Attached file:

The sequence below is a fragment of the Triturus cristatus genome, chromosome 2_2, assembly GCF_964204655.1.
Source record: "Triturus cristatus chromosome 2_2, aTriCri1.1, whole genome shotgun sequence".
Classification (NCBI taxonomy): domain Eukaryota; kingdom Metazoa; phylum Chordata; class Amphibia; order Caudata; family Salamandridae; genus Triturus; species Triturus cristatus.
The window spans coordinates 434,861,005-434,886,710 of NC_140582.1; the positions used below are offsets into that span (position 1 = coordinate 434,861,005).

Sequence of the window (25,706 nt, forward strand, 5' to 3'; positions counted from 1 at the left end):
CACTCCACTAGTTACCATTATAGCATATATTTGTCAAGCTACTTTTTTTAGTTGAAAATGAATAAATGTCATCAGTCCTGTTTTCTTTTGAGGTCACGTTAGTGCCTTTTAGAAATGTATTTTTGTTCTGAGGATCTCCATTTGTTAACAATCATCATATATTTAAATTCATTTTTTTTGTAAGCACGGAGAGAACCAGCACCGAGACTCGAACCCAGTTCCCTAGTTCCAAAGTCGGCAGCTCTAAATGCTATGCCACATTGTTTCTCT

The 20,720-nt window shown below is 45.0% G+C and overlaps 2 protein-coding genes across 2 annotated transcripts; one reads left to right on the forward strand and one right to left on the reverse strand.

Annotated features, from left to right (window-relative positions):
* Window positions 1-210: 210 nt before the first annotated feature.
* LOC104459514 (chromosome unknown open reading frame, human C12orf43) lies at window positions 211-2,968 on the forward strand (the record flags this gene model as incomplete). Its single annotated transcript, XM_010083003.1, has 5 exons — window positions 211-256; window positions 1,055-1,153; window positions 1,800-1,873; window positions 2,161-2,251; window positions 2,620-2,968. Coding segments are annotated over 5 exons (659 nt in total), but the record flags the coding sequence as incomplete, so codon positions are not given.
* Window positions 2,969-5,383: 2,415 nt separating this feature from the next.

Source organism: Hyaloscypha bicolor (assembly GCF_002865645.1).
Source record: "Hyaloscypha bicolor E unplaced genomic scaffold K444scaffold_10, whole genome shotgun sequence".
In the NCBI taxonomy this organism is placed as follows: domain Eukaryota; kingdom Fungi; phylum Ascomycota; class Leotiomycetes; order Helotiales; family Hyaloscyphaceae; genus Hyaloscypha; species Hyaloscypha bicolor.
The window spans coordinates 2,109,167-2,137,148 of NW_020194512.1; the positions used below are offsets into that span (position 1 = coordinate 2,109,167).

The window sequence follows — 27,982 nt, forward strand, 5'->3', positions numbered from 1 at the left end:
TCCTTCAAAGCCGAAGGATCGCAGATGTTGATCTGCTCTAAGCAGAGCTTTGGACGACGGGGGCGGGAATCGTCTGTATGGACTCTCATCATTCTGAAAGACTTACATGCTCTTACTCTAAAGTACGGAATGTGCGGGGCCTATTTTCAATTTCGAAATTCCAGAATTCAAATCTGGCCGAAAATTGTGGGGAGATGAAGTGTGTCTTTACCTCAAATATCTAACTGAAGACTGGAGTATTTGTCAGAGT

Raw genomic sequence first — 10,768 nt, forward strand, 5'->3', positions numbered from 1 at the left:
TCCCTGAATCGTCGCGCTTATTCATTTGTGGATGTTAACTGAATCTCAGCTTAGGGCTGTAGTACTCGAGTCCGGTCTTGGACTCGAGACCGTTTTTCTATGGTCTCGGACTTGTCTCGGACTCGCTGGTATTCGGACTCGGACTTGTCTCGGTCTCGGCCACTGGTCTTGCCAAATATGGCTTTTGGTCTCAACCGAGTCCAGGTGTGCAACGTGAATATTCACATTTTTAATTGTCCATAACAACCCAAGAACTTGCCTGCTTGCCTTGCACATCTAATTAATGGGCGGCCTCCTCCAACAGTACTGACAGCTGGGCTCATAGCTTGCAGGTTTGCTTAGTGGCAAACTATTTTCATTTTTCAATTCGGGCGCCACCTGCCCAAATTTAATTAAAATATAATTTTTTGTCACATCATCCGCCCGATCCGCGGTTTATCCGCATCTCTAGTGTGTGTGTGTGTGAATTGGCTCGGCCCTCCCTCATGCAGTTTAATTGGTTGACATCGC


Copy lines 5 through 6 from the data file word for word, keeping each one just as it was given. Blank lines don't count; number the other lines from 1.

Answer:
Sequence of the window (25,706 nt, forward strand, 5' to 3'; positions counted from 1 at the left end):
CACTCCACTAGTTACCATTATAGCATATATTTGTCAAGCTACTTTTTTTAGTTGAAAATGAATAAATGTCATCAGTCCTGTTTTCTTTTGAGGTCACGTTAGTGCCTTTTAGAAATGTATTTTTGTTCTGAGGATCTCCATTTGTTAACAATCATCATATATTTAAATTCATTTTTTTTGTAAGCACGGAGAGAACCAGCACCGAGACTCGAACCCAGTTCCCTAGTTCCAAAGTCGGCAGCTCTAAATGCTATGCCACATTGTTTCTCT